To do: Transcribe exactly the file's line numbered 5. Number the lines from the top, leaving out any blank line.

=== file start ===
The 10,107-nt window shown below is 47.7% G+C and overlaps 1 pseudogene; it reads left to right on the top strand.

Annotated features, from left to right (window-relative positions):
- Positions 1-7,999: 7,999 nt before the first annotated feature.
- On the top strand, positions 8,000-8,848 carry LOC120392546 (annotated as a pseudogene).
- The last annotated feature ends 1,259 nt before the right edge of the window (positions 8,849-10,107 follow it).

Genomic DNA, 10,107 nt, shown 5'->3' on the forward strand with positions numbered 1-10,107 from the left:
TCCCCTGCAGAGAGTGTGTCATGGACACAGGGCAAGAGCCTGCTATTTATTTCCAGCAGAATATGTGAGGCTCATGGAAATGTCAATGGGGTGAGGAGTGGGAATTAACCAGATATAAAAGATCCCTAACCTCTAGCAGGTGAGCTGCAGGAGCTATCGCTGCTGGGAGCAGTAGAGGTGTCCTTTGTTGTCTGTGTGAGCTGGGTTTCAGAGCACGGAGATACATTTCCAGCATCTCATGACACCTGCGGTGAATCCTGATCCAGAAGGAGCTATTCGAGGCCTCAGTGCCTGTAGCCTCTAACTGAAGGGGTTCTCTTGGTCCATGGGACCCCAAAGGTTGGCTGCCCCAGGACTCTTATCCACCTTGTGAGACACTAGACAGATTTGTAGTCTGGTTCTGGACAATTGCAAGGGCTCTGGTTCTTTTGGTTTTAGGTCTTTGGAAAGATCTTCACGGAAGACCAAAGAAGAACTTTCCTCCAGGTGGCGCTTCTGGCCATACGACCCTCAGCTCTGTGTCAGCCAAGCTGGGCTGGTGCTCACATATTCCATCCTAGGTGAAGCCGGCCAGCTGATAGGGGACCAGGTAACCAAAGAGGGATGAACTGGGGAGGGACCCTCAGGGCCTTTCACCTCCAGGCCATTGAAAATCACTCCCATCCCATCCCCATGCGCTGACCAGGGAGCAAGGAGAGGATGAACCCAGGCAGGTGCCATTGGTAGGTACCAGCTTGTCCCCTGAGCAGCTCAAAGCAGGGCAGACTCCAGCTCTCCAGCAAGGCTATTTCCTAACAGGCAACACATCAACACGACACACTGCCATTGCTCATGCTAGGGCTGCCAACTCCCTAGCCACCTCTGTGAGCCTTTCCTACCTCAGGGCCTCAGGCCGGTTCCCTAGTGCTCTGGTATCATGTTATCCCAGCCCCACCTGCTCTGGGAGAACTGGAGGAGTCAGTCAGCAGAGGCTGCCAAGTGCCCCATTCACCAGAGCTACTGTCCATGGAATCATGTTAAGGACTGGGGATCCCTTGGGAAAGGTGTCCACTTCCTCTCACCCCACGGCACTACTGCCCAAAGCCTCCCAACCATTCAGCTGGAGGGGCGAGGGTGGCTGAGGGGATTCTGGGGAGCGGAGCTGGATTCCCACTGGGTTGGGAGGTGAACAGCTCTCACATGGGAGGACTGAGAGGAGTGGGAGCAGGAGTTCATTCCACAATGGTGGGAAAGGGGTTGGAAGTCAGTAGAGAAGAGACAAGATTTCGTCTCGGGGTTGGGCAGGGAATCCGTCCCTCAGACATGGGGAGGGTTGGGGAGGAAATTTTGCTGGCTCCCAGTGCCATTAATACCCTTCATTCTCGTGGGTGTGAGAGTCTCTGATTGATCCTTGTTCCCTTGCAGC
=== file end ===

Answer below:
- The last annotated feature ends 1,259 nt before the right edge of the window (positions 8,849-10,107 follow it).